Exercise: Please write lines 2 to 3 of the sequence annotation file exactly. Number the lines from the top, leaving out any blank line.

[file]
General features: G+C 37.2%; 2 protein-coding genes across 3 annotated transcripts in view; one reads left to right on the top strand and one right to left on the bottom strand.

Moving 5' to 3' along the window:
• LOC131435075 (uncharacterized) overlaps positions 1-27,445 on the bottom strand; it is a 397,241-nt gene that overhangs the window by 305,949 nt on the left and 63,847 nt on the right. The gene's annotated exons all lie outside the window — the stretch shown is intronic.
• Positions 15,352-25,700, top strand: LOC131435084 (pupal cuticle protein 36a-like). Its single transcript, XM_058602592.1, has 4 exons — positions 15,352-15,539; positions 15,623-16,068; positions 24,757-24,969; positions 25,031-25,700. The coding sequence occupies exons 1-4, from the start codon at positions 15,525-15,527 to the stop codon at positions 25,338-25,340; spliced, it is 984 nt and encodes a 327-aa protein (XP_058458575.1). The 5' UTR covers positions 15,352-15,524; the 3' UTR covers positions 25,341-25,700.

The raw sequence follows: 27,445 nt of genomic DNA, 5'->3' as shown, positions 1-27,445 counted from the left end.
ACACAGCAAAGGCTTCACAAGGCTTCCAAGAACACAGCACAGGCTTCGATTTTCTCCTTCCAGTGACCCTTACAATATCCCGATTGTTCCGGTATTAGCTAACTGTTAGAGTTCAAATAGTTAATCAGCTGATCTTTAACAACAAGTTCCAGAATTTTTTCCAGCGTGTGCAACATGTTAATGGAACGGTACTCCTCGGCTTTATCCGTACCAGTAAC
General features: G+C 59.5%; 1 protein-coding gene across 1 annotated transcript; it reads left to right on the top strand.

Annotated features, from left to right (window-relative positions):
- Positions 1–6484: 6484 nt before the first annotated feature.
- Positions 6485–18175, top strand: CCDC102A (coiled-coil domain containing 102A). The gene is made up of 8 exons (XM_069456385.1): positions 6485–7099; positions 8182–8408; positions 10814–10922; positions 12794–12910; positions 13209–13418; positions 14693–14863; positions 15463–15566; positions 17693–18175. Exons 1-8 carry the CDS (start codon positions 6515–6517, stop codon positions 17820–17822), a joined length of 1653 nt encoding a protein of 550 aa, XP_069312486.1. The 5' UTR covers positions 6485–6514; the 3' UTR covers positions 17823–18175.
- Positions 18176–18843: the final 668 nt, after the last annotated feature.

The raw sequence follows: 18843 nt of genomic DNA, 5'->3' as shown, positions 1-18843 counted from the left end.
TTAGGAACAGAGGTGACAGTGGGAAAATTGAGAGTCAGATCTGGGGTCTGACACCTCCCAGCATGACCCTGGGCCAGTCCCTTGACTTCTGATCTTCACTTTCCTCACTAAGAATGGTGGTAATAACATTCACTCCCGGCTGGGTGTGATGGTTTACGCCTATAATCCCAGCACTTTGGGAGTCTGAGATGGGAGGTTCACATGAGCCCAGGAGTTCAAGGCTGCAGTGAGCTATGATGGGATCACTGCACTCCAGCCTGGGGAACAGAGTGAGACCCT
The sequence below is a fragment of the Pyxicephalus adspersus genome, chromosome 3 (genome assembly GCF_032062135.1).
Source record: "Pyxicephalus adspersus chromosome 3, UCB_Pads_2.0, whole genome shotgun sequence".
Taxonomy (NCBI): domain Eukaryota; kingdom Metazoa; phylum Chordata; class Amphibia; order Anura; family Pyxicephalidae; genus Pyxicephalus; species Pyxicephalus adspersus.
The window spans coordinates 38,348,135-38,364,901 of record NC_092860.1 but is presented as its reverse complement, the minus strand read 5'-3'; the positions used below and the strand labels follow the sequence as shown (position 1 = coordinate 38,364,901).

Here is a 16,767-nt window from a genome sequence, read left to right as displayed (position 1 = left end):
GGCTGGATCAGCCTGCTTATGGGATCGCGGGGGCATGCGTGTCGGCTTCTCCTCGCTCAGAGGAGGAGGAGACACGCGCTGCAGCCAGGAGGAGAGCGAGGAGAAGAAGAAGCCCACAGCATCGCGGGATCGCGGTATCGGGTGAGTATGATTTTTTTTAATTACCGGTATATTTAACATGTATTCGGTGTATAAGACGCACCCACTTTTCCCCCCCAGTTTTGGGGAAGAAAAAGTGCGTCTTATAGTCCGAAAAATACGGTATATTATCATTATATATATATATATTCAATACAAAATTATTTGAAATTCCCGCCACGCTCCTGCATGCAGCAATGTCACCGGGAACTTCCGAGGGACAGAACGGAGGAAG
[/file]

Moving 5' to 3' along the window:
• LOC131435075 (uncharacterized) overlaps positions 1-27,445 on the bottom strand; it is a 397,241-nt gene that overhangs the window by 305,949 nt on the left and 63,847 nt on the right. The gene's annotated exons all lie outside the window — the stretch shown is intronic.